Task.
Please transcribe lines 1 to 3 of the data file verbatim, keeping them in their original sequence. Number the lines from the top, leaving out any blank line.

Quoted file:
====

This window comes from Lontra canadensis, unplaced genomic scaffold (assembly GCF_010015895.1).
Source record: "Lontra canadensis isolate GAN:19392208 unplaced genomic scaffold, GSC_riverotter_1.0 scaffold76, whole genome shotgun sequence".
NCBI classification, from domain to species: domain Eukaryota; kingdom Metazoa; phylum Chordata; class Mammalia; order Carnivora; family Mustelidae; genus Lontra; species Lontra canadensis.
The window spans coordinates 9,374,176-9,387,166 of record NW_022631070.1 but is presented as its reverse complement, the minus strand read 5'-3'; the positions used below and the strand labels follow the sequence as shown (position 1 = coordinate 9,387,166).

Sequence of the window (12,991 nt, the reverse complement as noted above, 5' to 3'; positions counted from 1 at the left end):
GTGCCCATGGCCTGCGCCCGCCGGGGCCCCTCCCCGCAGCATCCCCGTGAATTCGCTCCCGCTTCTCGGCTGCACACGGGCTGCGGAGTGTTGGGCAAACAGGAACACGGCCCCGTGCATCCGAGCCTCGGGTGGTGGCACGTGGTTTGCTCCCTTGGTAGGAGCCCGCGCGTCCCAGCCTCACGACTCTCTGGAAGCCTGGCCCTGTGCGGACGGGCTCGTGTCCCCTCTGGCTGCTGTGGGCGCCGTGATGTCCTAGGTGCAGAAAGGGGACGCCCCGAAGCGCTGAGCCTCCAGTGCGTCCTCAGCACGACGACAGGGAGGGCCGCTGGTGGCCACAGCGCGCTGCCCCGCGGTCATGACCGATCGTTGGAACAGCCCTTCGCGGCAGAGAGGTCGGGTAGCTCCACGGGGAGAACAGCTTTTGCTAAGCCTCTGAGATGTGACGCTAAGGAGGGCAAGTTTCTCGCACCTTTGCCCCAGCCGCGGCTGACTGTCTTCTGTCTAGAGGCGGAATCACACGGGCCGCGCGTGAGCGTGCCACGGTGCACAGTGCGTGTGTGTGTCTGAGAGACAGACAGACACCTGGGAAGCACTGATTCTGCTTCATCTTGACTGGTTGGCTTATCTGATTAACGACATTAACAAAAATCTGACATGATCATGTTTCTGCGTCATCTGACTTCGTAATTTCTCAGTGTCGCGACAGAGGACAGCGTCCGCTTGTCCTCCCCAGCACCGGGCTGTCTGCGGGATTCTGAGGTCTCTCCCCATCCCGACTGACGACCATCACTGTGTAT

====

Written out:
This window comes from Lontra canadensis, unplaced genomic scaffold (assembly GCF_010015895.1).
Source record: "Lontra canadensis isolate GAN:19392208 unplaced genomic scaffold, GSC_riverotter_1.0 scaffold76, whole genome shotgun sequence".
NCBI classification, from domain to species: domain Eukaryota; kingdom Metazoa; phylum Chordata; class Mammalia; order Carnivora; family Mustelidae; genus Lontra; species Lontra canadensis.